We came to Scotland to see the Loch Ness Monster

    We came to Scotland to see the Loch Ness Monster

    • By Douglas Fraser
    • Business and economy editor, Scotland

    Image caption,

    Linda Taylor says Scotland was on her bucket list as a place to visit

    American Linda Taylor and her friends are excited to be in Scotland for the first time.

    Having planned their trip for years, they have finally made it to the banks of Loch Ness.

    Linda, from Fort Lauderdale, says a visit to Scotland had long been on their bucket list.

    “Because of Covid, it was postponed for a while, and now we’re here – with the Loch Ness Monster,” she adds.

    “We’ve seen all the castles, and it’s been terrific. The history, the scenery, it’s beautiful. I’m so glad to have been here, and hope to come back again.”

    Linda is among a growing number of Americans who have made plans to visit Scotland.

    Bumper bookings from American travellers are driving a sharp revival for many parts of Scotland’s tourism industry, as new and renewed routes into Edinburgh take off from major US cities.

    Image source, Getty Images

    Image caption,

    United Airlines plane taking off from New York

    Hoteliers are reporting exceptional numbers, driven by the free publicity on TV drama Outlander, gothic survival TV show The Traitors, and news coverage of the Queen’s final journey through Scotland last year.

    They say that the UK has been among the first to benefit from the reopening of international travel for Americans following the pandemic.

    The relatively weak value of sterling against the US dollar has made Britain seem good value.

    Edinburgh Airport has begun new links this month with Atlanta, Georgia, and also with Calgary in Canada, while resuming links with Boston and Chicago.

    Following Brexit, it has been successful in attracting a bigger share of transatlantic travel than Glasgow, which used to dominate.

    And the capital’s airport has a significantly higher share of inbound American travellers – as opposed to outbound travellers from the UK – than any other major airport in Britain.

    Between March and October last year, more than half the passengers on US flights began their journey in the US, peaking at 76% in August last year.

    American visitors to Scotland

    Image source, Getty Images

    In 2019, before the pandemic, 636,000 US citizens visited Scotland.

    Americans accounted for 18% of international visitor numbers.

    Their total spend for the year amounted to £717m.

    US visitors each spent an average of £161 per day.

    The average length of stay was 6.7 nights.

    Edinburgh Airport chief executive Gordon Dewar says that a big change is in the spread beyond the summer months, with more airlines continuing to fly these routes into autumn.

    “We were on a growth trajectory, and post-Covid, it really accelerated.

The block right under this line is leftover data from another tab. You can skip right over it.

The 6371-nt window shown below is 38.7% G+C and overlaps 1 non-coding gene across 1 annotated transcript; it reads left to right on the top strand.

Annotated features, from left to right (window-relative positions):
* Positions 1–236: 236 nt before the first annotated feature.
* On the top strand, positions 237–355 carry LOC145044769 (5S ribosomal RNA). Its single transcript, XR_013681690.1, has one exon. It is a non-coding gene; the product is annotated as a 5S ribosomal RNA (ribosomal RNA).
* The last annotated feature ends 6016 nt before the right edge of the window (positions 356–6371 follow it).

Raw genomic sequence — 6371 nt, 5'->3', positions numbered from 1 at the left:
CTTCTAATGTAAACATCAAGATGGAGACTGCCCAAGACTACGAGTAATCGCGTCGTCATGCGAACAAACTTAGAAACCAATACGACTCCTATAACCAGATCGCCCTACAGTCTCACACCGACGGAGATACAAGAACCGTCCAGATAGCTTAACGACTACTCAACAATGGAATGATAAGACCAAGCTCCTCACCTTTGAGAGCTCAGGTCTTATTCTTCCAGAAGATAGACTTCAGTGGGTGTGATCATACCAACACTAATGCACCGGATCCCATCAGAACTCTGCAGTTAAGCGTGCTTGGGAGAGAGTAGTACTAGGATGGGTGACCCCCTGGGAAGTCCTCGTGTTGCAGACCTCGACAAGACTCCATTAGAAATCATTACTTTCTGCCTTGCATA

“The American market was fastest out the blocks. They stopped travel restrictions a year before Europe did, so they were ready to go.”

    Mr Dewar reports that transatlantic passenger numbers are 25% higher this year than they were before the pandemic.

    “We’ve got more destinations, higher frequencies and a really interesting development is we’ve got longer seasons.

    “One American airline said Edinburgh was the most profitable first year it ever had on a transatlantic route.”

    Ina Davies, of Highland Hotels Association and general manager at the Courtyard by Marriot hotel at Inverness Airport, says many of her customers use Inverness as a base for the North Coast 500 road route.

    Some of them, she adds, have been inspired by the American version of The Traitors, filmed at Ardross Castle in Easter Ross for both UK and for its American versions.

    Image source, Ardross Castle

    Image caption,

    Ardross Castle features in the American version of The Traitors

    Ms Davies says the weak pound has also boosted American visitor numbers.

    But she adds that there has been “a loss of trust in the ferries”, so there is more caution from visitors about using CalMac to travel.

    Adam McMaster, manager at the Clansman Hotel near Drumnadrochit on the banks of Loch Ness, also maintains that the weakness of sterling against the dollar has had a clear effect on bookings.

    “There’s been a fairly frustrated international travel market in the last couple of years,” he explains.

    “Now, we’re seeing freedom of travel again. These trips take fair bit of organising, so a couple of months back, when the pound was particularly low against the dollar, we saw these bookings flooding in, and that gave us a good idea this was going to be a very good year.”

    Whisky remains the top attraction for those who go to the Highlands, says Mr McMaster. At Loch Ness, “not everybody comes here monster hunting, but it’s still infectious”.

    He adds: “It’s a bucket list destination for a lot of people, planning this trip for many years. So when people come here, it’s to make the most of it, and that’s a good thing for the Highlands.”

    Claire Spencer, from Massachusetts, says she was influenced in her decision to visit Scotland by the TV series Outlander.

    “I became a huge Outlander fan, and I said I’d really like to see that place. We planned a trip three years ago which got by the wayside because of Covid, and I re-planned it. So here we are.”

    Image caption,

    Shane Hunt and Nancy Duvalle came to Scotland to celebrate his 50th birthday

    Shane Hunt and Nancy Duvalle who live near Seattle, came to Scotland to celebrate his 50th birthday.

    “My wife gave me the trip,” he explains.

    “We’ve always loved the country. I’m a golfer. This is a golfer’s paradise.

    “And whisky’s another good thing. She’s a castle and Outlander fan, so it made it easy for us to enjoy.”

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